Monday, June 13, 2011

Genesis 29:14-30

Before we move forward with this story I’m going to remind you what Laban said to Jacob in verse 14: “You are my own flesh and blood.” Now, while this was certainly true, since Laban was Jacob’s uncle, I think there is more to this statement. I think Laban senses a kinship with Jacob; he sees himself in Jacob - and this could have been a warning for Jacob!

I do believe that Laban was expecting the same gifts from Jacob that his family had received from Isaac, but apparently Jacob came without anything. After staying with his uncle for a month, during which time Jacob had apparently been working for Laban for free, Laban suggests a more equitable arrangement, and allows Jacob to name his wages. It must have been apparent to Laban that Jacob was head over heels for Rachel, and he was determined to get something from Jacob:

Now Laban had two daughters; the name of the older was Leah, and the name of the younger was Rachel. Leah had weak eyes, but Rachel was lovely in form, and beautiful. Jacob was in love with Rachel and said, “I’ll work for you seven years in return for your younger daughter Rachel.”
Laban said, “It’s better that I give her to you than to some other man. Stay here with me.” So Jacob served seven years to get Rachel, but they seemed like only a few days to him because of his love for her. (Gen 29:16-20)

I looked up the meaning of the name Leah, and it can mean weary, grieved, or offended or psychological or physical weariness. The most negative meaning found is cow ! The positive meaning given is delicate. It seems clear that whatever was wrong with Leah’s eyes, whether they just lacked sparkle or life or were truly plain, they were nothing when compared to the beauty of her younger sister. In fairness to Jacob, he was already in love with Rachel before he ever saw Leah, so he had not made that comparison first.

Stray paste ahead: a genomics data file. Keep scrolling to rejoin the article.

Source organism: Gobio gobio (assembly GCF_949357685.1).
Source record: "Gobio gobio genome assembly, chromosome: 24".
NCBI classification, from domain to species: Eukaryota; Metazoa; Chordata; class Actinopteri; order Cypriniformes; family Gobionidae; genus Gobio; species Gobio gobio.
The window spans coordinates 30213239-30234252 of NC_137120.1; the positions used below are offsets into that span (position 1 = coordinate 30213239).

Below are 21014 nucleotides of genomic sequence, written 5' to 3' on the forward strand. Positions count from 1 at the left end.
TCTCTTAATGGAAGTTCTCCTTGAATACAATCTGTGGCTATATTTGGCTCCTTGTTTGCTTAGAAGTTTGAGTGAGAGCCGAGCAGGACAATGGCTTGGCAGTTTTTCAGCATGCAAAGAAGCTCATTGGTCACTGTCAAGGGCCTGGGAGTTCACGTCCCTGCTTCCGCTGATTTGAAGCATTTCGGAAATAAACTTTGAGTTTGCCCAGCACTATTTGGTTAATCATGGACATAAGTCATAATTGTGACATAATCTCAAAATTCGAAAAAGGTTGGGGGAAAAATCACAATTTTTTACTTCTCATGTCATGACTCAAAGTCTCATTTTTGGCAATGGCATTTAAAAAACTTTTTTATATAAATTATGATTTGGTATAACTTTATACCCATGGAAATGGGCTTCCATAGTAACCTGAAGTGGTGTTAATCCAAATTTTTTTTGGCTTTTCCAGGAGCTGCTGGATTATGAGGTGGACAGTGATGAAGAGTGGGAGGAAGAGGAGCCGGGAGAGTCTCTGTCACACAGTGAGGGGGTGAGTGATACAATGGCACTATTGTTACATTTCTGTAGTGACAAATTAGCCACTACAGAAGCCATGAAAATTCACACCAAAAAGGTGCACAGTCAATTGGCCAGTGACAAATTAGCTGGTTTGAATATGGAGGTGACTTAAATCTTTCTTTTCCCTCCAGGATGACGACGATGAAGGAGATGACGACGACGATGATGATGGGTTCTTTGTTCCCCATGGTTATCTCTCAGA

So, Jacob eagerly works his seven years, then rightfully expects his reward. Unfortunately, Laban has another plan. Instead of the lovely Rachel, it turns out that, after his wedding night, Jacob learns he has married the wrong daughter!

So Laban brought together all the people of the place and gave a feast. But when evening came, he took his daughter Leah and gave her to Jacob, and Jacob lay with her. And Laban gave his servant girl Zilpah to his daughter as her maidservant.

When morning came, there was Leah! So Jacob said to Laban, “What is this you have done to me? I served you for Rachel, didn’t I? Why have you deceived me?”

Laban replied, “It is not our custom here to give the younger daughter in marriage before the older one. Finish this daughter’s bridal week; then we will give you the younger one also, in return for another seven years of work.” (vs. 22-27)

Jacob must have been beside himself! He had to work another seven years for the love of his life! Beth Moore points out that when Laban mentioned the custom of taking care of the firstborn daughter before the younger, it is probable that Jacob was reminded of his own position compared to Esau, and how he had tricked Esau out of his birthright as firstborn. The tables had turned on him! Beth also reminds us that the facts of the polygamy practiced by Jacob does not imply God’s blessing on this practice. God’s Word is very clear that monogamy is His plan (Beth cites Gen. 2:24; Matt 19:4-6; and Eph. 5:31). In fact, we’ll see tomorrow how having four wives is anything but a blessing!

Jacob and Laban were the match made in heaven! God taught Jacob so much about himself by what he observed in Laban! Don’t you find that God often puts us with people who struggle with the same weaknesses we have in order to make a point with us? It’s almost like aversion therapy. Maybe if we see the obnoxious characteristics of ourselves in others, we will be moved to seek change!

Off to work - tomorrow we’ll see the sorrow brought on by these marriages. . .


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